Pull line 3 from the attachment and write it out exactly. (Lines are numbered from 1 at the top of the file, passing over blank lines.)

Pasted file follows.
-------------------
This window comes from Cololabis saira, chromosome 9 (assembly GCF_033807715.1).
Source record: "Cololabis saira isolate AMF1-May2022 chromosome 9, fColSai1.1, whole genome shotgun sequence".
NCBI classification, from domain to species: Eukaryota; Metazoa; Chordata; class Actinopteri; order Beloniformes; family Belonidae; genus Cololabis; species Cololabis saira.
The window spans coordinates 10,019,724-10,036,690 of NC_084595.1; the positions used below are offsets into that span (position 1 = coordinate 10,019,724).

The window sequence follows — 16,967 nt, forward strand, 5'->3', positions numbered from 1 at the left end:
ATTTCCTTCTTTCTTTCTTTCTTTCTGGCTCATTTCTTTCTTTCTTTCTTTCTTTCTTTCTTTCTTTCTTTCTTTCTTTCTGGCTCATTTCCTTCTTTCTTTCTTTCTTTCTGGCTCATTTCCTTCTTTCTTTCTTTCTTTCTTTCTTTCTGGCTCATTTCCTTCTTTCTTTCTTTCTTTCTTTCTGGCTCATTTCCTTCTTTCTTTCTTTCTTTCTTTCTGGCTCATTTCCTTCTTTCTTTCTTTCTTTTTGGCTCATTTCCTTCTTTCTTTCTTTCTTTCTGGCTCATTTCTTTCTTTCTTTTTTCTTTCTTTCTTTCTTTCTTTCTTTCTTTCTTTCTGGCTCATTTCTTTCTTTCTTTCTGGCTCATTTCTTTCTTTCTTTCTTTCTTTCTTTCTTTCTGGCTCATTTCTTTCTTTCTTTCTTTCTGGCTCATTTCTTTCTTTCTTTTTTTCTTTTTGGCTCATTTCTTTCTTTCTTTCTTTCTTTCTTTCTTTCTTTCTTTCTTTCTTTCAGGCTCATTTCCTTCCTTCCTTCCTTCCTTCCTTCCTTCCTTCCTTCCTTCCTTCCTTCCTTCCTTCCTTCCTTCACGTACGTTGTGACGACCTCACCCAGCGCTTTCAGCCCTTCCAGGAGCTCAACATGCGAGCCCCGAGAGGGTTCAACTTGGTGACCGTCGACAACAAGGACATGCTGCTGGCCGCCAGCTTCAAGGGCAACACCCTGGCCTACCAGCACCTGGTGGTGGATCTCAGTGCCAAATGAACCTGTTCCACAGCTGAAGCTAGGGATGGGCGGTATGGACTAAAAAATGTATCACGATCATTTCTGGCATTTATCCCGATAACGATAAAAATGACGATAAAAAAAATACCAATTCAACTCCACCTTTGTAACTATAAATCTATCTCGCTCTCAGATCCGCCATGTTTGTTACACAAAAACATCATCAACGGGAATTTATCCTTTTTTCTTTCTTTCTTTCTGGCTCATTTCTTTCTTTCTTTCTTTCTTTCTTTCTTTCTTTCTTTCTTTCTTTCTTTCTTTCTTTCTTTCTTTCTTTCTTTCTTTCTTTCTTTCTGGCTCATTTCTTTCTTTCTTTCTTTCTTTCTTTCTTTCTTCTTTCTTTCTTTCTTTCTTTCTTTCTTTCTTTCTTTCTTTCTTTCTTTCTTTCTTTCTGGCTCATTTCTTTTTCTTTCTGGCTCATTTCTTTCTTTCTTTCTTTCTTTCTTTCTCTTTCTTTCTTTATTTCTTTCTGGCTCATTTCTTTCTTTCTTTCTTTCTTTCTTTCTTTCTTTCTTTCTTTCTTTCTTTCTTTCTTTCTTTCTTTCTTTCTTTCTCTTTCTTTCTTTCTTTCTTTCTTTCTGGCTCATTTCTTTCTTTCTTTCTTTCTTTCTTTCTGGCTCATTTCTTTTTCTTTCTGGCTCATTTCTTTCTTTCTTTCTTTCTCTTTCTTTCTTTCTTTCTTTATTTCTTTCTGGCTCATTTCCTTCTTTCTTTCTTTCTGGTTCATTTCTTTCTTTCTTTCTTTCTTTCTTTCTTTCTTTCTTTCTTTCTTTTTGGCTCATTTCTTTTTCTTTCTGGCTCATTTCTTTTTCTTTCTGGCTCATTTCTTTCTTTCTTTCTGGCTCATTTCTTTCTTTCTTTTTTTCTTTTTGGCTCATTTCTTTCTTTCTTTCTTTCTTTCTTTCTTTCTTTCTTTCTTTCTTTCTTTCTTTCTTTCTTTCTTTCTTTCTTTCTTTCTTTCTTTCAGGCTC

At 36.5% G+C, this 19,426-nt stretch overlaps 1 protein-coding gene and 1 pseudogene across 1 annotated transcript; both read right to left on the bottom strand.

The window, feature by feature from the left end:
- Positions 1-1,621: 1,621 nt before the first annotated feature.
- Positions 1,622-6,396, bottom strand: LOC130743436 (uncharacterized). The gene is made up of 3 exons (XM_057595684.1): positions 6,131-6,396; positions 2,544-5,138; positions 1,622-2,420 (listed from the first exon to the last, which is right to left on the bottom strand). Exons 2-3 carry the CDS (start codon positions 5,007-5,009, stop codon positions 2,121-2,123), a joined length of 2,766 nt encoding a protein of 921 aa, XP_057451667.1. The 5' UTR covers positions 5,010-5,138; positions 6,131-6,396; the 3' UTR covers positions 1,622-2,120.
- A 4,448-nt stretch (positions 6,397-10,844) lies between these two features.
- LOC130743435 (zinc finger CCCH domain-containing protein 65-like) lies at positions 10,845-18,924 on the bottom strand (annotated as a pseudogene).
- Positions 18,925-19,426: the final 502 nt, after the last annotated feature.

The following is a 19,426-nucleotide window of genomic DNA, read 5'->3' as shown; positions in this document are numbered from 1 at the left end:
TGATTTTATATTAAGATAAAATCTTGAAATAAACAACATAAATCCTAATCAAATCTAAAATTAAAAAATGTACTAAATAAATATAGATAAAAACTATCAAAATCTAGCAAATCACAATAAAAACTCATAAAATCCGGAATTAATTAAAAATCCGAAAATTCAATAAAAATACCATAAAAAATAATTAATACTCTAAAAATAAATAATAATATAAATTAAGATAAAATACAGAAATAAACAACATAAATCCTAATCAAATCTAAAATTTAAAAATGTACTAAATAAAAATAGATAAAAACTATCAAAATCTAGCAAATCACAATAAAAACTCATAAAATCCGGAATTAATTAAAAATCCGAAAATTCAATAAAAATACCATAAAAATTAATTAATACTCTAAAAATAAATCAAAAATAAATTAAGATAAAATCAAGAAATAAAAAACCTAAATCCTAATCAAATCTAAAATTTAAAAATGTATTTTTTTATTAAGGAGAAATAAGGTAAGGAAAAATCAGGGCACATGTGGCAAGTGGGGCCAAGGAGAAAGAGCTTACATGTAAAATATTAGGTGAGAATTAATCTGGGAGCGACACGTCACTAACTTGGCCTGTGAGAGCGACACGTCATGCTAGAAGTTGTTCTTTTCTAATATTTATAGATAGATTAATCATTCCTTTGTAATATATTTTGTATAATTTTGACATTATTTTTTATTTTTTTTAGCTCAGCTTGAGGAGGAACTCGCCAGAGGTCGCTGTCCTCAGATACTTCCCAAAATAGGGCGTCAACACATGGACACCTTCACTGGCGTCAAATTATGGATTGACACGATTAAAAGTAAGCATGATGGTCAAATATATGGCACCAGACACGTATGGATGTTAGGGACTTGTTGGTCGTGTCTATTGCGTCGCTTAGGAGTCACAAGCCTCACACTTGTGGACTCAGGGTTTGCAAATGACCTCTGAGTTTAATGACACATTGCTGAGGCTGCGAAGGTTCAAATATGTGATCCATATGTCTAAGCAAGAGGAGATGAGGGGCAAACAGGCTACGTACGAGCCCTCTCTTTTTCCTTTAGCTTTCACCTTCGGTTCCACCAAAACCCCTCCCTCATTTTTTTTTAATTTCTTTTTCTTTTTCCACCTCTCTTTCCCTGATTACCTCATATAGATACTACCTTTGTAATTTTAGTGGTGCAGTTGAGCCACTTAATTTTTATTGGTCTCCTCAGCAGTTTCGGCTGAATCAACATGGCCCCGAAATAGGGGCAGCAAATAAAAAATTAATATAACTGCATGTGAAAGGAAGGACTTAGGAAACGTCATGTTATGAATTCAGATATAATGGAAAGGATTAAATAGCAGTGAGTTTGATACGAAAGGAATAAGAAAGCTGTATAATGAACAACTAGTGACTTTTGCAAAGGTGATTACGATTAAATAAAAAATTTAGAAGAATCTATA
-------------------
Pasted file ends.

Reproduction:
NCBI classification, from domain to species: Eukaryota; Metazoa; Chordata; class Actinopteri; order Beloniformes; family Belonidae; genus Cololabis; species Cololabis saira.